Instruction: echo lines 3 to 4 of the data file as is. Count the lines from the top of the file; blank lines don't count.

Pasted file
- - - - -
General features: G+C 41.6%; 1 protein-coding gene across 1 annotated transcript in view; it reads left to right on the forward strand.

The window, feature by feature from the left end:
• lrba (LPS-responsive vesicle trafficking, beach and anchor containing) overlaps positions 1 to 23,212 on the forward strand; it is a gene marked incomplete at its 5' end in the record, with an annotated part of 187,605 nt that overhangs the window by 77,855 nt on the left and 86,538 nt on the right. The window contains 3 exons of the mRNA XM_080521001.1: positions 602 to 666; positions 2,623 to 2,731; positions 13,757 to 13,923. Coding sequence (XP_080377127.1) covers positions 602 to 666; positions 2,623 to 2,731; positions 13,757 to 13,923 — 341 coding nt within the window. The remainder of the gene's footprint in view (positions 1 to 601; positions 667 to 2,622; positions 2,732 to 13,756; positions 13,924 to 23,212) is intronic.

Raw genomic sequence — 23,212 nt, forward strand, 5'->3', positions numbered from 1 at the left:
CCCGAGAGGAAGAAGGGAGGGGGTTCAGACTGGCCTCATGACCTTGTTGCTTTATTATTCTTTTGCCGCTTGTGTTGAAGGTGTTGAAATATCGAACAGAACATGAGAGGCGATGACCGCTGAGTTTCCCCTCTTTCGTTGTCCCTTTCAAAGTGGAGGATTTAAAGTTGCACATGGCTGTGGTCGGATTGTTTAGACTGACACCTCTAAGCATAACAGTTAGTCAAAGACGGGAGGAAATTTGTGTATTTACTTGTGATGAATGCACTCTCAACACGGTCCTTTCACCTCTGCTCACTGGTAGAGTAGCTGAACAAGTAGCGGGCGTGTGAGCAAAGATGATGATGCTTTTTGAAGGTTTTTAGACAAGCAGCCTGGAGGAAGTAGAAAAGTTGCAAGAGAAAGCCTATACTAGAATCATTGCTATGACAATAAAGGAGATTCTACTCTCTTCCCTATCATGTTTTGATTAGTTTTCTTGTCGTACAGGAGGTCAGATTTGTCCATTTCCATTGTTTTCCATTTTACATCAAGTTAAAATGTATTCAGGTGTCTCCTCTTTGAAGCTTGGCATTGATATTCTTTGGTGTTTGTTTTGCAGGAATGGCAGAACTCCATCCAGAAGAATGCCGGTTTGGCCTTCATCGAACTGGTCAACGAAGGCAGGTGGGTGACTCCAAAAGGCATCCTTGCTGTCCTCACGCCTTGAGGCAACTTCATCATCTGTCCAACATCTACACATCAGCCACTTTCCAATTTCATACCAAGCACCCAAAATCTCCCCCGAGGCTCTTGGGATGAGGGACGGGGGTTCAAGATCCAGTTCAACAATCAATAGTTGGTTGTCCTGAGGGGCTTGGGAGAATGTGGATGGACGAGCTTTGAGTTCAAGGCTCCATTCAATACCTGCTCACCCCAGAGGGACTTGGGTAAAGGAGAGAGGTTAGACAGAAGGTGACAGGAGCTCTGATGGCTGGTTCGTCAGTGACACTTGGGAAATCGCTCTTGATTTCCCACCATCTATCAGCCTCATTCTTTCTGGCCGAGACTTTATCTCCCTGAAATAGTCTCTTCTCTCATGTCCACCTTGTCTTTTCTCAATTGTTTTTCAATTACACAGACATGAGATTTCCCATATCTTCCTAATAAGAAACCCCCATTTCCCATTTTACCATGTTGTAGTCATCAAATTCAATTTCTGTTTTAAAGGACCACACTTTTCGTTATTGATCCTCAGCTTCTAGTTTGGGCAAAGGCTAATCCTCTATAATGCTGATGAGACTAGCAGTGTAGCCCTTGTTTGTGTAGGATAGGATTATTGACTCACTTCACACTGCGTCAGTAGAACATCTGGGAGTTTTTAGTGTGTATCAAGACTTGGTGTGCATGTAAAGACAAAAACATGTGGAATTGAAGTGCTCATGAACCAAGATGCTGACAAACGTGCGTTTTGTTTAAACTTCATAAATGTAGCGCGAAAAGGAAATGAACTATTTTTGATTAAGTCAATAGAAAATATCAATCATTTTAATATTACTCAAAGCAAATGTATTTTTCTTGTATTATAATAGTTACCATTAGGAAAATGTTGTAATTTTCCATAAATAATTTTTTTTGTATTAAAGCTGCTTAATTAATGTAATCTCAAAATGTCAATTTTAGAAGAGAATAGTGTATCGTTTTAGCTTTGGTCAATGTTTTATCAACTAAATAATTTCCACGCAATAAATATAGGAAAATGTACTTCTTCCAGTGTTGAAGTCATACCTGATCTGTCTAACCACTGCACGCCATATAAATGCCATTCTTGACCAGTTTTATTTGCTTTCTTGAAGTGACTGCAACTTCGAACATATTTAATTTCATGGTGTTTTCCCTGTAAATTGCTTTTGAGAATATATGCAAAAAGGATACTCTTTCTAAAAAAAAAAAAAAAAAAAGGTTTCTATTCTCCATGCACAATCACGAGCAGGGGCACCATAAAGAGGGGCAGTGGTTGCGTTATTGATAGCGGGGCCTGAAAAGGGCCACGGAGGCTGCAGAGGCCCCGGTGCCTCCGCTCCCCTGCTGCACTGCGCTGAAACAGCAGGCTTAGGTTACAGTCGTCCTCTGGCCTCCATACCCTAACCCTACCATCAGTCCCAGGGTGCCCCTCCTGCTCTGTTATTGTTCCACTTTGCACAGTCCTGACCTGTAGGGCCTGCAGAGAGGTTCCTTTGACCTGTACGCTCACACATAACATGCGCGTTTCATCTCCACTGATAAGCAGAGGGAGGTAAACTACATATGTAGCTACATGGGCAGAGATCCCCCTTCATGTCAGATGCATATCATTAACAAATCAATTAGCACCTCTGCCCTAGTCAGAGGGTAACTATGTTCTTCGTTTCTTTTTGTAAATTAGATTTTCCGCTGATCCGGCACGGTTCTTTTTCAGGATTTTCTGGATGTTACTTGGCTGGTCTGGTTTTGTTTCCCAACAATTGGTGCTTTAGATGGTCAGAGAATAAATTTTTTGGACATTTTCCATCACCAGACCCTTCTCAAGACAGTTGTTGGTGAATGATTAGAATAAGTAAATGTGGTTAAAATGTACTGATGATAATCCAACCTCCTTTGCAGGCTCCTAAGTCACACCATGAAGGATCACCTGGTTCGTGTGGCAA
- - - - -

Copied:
• lrba (LPS-responsive vesicle trafficking, beach and anchor containing) overlaps positions 1 to 23,212 on the forward strand; it is a gene marked incomplete at its 5' end in the record, with an annotated part of 187,605 nt that overhangs the window by 77,855 nt on the left and 86,538 nt on the right. The window contains 3 exons of the mRNA XM_080521001.1: positions 602 to 666; positions 2,623 to 2,731; positions 13,757 to 13,923. Coding sequence (XP_080377127.1) covers positions 602 to 666; positions 2,623 to 2,731; positions 13,757 to 13,923 — 341 coding nt within the window. The remainder of the gene's footprint in view (positions 1 to 601; positions 667 to 2,622; positions 2,732 to 13,756; positions 13,924 to 23,212) is intronic.

Raw genomic sequence — 23,212 nt, forward strand, 5'->3', positions numbered from 1 at the left: